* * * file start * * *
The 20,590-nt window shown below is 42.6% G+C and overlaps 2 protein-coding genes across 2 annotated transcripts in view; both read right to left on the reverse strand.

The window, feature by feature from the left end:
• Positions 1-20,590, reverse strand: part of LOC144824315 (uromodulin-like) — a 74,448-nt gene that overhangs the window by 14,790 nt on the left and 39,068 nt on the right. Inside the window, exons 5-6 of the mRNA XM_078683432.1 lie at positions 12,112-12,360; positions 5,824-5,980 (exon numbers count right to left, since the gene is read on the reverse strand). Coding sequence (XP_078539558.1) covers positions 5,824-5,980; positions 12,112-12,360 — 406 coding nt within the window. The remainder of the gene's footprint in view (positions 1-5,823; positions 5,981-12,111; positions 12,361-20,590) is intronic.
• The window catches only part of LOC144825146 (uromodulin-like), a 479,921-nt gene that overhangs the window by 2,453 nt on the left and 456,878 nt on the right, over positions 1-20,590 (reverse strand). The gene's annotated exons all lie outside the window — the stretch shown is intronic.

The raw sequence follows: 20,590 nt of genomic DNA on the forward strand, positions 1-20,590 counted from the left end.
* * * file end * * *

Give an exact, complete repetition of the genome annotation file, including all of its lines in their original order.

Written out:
The 20,590-nt window shown below is 42.6% G+C and overlaps 2 protein-coding genes across 2 annotated transcripts in view; both read right to left on the reverse strand.

The window, feature by feature from the left end:
• Positions 1-20,590, reverse strand: part of LOC144824315 (uromodulin-like) — a 74,448-nt gene that overhangs the window by 14,790 nt on the left and 39,068 nt on the right. Inside the window, exons 5-6 of the mRNA XM_078683432.1 lie at positions 12,112-12,360; positions 5,824-5,980 (exon numbers count right to left, since the gene is read on the reverse strand). Coding sequence (XP_078539558.1) covers positions 5,824-5,980; positions 12,112-12,360 — 406 coding nt within the window. The remainder of the gene's footprint in view (positions 1-5,823; positions 5,981-12,111; positions 12,361-20,590) is intronic.
• The window catches only part of LOC144825146 (uromodulin-like), a 479,921-nt gene that overhangs the window by 2,453 nt on the left and 456,878 nt on the right, over positions 1-20,590 (reverse strand). The gene's annotated exons all lie outside the window — the stretch shown is intronic.

The raw sequence follows: 20,590 nt of genomic DNA on the forward strand, positions 1-20,590 counted from the left end.